Moving to mobility will be far more profound than having employees work far from the main organizational location.
To really consider the potential impact of workforce mobility open your mind to possibilities you might not have considered. Right now drone planes are flown by pilots who are hundreds of miles away . Google is experimenting with cars that drive themselves . Imagine a few years from now when truck drivers will struggle their rigs into first gear from a place hundreds of miles away. Ever hear of mechatronics ? It’s engineering disciplines working together to create technology that makes it possible for even tractors to get themselves around without someone aboard. So in the future we should be able to plow, fly, or move semis around the world while the farmer, pilot, or truck driver sits safely at home. Extend your imagination to every field. Car repair. Personal massages. Police officers giving out tickets via holograms from the safety of the police station. A few years from now will anyone need to leave home?
Of course they will, but entire industries will be restructured by where the actual work can be done. Healthcare is an obvious one. I’m going to use my imagination here for a couple of minutes to consider what could happen. Place yourself in your office. While you’re working, your arrhythmia is being monitored and the results are being continuously sent to your health care provider which automatically captures them on your electronic medical record. If anything starts to go crazy a signal is automatically sent to your nurse who lets you know what to do right away. At the same time, your diabetes is being checked continuously and if your blood sugar drops too much your smart phone calls you up and tells you what’s happening. These results are continuously sent to your electronic medical record as well.
Before you eat dinner you double check all your vital signs for the day - your weight, blood pressure, and anything else that the doctor wants you to track. You enter everything you’ve eaten into a handy app on your phone. Things are looking good, so you pull out a nice bottle of wine and a tasty snack while you get ready for dinner. Later you head for bed. You snore, which is bothersome, but fortunately you have a device (simple, with no annoying cords) that gives you a little electronic zap every time your snoring gets out of control, at which time you move to another position until the annoyance stops. Again, continuous reports are sent electronically to your health provider and are captured on your electronic medical record, securely available to any of your medical providers anywhere in the world at any time they need to refer to it. Both you and your spouse sleep more soundly.
The next morning you have your annual doctor’s examination scheduled, but you don’t have to worry about drive time because it’s going to take place at your home. Around 10:00 that morning you head into your living room, where your telepresence system is set up.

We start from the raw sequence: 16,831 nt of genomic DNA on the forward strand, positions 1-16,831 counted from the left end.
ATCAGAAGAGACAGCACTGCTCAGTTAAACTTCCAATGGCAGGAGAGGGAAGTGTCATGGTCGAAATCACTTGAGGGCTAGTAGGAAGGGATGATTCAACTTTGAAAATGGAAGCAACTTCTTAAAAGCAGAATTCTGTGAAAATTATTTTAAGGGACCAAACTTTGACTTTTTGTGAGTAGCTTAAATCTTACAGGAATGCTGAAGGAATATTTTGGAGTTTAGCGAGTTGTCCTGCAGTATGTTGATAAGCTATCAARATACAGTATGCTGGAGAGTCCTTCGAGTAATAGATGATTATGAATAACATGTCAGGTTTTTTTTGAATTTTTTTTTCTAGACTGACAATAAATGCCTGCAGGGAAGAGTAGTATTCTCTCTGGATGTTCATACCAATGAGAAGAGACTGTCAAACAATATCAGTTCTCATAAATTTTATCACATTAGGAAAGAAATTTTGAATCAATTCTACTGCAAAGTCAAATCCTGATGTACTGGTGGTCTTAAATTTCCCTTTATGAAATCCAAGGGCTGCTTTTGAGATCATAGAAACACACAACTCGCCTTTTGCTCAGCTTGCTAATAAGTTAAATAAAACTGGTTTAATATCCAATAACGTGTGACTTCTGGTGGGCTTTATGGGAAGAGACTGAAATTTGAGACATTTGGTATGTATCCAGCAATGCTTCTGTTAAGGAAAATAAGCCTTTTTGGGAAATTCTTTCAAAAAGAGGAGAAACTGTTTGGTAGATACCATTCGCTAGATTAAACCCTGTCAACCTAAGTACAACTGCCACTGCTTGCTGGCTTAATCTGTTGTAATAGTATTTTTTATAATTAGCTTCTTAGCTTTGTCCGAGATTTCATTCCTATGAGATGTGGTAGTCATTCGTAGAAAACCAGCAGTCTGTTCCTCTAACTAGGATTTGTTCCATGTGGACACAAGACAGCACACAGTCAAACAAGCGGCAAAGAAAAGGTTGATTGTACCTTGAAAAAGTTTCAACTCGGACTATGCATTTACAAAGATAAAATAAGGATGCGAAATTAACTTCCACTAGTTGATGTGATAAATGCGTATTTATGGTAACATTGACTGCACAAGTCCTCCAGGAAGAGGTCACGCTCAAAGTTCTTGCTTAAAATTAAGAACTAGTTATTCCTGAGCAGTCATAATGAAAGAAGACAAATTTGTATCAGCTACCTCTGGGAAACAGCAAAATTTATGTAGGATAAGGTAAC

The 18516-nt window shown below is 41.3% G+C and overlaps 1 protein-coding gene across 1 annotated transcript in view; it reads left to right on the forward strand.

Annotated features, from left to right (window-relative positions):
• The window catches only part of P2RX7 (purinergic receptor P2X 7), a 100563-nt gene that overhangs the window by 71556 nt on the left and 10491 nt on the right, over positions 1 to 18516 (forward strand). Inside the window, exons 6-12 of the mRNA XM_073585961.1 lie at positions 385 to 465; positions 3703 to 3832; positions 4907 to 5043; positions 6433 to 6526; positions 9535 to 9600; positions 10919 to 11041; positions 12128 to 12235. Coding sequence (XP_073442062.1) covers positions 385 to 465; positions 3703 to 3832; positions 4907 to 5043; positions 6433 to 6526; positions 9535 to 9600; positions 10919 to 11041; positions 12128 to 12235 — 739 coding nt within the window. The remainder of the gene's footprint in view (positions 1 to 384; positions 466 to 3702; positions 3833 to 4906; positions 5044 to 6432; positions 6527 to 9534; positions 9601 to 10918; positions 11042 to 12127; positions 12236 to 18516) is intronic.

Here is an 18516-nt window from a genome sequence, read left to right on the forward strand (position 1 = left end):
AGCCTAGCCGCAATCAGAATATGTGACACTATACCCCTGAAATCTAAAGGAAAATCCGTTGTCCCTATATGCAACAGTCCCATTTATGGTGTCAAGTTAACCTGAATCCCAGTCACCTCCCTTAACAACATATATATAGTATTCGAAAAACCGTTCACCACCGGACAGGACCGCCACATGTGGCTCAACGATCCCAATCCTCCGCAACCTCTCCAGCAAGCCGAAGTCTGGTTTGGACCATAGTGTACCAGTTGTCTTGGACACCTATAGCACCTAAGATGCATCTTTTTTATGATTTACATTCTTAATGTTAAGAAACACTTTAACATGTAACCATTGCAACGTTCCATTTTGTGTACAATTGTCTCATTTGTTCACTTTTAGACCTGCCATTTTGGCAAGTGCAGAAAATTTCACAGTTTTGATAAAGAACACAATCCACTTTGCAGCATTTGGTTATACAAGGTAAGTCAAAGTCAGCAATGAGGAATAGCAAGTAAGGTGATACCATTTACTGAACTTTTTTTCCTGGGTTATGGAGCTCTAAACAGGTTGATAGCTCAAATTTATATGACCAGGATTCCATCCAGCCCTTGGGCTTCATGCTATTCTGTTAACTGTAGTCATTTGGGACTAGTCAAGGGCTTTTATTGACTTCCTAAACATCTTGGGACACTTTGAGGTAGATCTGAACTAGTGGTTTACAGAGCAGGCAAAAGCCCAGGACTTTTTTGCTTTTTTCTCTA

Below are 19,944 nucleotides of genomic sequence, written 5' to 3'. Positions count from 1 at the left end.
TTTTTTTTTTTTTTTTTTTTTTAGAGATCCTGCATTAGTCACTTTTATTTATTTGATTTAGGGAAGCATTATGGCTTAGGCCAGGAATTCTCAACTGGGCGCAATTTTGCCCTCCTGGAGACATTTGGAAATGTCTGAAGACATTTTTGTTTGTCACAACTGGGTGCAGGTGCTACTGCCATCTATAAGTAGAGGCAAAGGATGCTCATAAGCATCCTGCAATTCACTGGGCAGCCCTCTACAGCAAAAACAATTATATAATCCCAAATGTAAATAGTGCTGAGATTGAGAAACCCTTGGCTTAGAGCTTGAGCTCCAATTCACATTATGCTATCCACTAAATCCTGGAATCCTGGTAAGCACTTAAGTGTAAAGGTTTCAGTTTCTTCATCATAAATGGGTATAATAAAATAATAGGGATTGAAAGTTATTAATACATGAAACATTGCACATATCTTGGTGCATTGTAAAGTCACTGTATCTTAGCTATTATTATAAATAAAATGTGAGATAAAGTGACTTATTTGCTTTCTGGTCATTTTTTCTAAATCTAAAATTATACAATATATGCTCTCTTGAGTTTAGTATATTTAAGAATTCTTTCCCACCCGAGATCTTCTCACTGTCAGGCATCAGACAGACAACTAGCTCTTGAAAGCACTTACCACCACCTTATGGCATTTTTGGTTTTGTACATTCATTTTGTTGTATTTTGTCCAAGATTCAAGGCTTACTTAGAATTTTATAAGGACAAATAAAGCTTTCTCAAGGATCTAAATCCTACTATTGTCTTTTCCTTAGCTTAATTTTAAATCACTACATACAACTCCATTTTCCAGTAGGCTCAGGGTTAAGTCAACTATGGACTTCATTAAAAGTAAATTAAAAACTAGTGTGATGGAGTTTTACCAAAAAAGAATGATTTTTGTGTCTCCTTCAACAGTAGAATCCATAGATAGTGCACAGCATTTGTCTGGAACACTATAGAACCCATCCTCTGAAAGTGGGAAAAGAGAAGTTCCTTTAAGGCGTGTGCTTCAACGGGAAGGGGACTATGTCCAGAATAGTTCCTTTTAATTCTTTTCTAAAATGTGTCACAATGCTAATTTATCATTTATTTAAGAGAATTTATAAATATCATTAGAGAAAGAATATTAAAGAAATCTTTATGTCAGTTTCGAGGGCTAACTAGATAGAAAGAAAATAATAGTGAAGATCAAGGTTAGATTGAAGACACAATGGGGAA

You’ve gotten to know your doctor face-to-face and so you feel pretty comfortable meeting him as a hologram now. A good deal of the pre-work has been done because all the key reports have been sent electronically throughout the year and summarized automatically for this session. Your doctor goes through the regular list of questions. He checks your mpegs, which a friendly technician recorded when you stopped by the healthcare station at the local mall a couple weeks before. All looks OK except for a nasty looking mole that needs to be removed, so your doctor sets up a time for you to drop by the robotics laboratory where he’ll take care of it. You ask him how the weather is in Alabama. He says fine and asks how the skiing is in Boise.
As your doctor enters your new prescription into your electronic medical record it is automatically sent to your online pharmacy and your order is mailed to you at home. If you want to check out the examination or the examination results you can pull up a video of it from your home computer, tablet, or smart phone. You breathe a sigh of relief, another healthy year, but that wasn’t much of a surprise because you’ve been getting reports regularly along the way. You remember feeling better when they started constantly monitoring the health of your pregnant wife, especially after that scare last time. A couple of weeks later your nurse gives you a call (from her home) saying she’s reviewing the recording of your examination and did you have any follow up questions?
The first transatlantic surgery occurred on September 7, 2001. It was gall bladder surgery, the patient was in France and the surgeon was in New York. Since then telemedicine has not looked back and there are great resources to try to track this burgeoning field. Mobihealthnews is one, and is a terrific site to follow if you are trying to stay up with how mobility is changing the health industry. We interviewed Brian Dolan, cofounder and editor, for our new book and he told us “Every day we’re taking the pulse of convergence [between the wireless industry and healthcare].”
Listen to our recent interview with Dale Alverson, President of the American Telemedicine Association here: Alverson Interview
In my imaginary scenario your doctor will be diagnosing and treating you from across the country or the world. Your nurse will following up from home (or the beach). Your technicians might be taking pictures of you from the mall. You will rarely have to go into a doctor’s office or hospital for medical care.
Now that’s just one possible scenario and you can imagine others, but healthcare, I predict, will look far different a few years from now because of where work can actually be accomplished. And that’s just one industry. Imagine how mobility could change financial services, transportation, agriculture, engineering, construction, and you name it. What will be the impact of those changes on training and development? Time to use your imagination, eh?